Technology expected to aid drug discovery by allowing for the rapid
synthesis of molecules using a single reaction
ST. LOUIS, Oct. 7 /PRNewswire-FirstCall/ -- Sigma-Aldrich (Nasdaq: SIAL) is pleased to announce that it has signed an exclusive licensing agreement with the University of Illinois at Urbana-Champaign allowing Sigma-Aldrich to offer research quantities of powerful new boronic acid surrogates for use in Suzuki-Miyaura coupling to researchers worldwide (http://sigma-aldrich.com/mida). Under the terms of the agreement, Sigma-Aldrich can also satisfy commercial-scale requests for these surrogates from its manufacturing customers.
Developed by Professor Martin Burke and co-workers, the technology has powerful implications for drug discovery, where the ability to quickly create large sets of related small molecules for use in screening is critical. The advancement relies on the use of a simple, low-cost, and environmentally-friendly ligand (N-methyliminodiacetic acid, "MIDA") that reversibly modulates boronic acids toward cross-coupling. The MIDA-ligated boronic acid building blocks can be used to construct target molecules using a single cross-coupling reaction in an iterative process, in a fashion resembling peptide synthesis. Complex bioactive molecules can also be efficiently constructed, as demonstrated in recent publications from the Burke research group in 2007 and 2008.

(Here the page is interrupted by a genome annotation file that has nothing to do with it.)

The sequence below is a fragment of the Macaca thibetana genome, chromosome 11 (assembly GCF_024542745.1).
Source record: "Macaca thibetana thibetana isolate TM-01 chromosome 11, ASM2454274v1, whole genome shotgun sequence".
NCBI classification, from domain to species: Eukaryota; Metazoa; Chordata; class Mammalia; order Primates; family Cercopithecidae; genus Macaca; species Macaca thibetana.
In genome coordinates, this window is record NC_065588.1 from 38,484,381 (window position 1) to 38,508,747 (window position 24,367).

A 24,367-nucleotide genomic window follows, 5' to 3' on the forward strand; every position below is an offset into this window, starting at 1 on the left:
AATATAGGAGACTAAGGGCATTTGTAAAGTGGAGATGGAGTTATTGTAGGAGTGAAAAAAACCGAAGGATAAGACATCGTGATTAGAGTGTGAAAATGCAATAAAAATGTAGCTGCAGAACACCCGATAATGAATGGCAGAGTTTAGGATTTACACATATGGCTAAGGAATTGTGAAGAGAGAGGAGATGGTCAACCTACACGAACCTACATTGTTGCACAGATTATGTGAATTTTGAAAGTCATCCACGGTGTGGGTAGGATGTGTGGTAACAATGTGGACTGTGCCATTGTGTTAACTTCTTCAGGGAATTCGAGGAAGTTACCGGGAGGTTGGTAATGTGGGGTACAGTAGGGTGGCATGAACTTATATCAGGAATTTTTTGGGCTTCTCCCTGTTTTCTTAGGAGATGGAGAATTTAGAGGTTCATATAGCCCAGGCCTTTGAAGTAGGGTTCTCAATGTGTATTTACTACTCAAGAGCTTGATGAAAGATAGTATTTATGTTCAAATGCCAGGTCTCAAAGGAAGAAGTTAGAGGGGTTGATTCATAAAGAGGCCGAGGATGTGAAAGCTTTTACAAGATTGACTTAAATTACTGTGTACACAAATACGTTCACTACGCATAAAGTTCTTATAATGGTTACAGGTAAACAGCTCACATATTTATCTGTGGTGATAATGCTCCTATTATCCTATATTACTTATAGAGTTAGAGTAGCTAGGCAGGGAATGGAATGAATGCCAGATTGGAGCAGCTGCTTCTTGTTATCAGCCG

"Sigma-Aldrich has a nearly 40-year history of developing boron
reagents for use by the chemical community, and we are delighted to
maintain our leadership position in this area by garnering access to this
potent technology," said Nate Wallock, Chemistry technology transfer
manager at Sigma-Aldrich. "In collaboration with the Burke group, our R&D
groups have actively developed the syntheses of dozens of MIDA boronic acid
derivatives, many of which will be available globally in the comi
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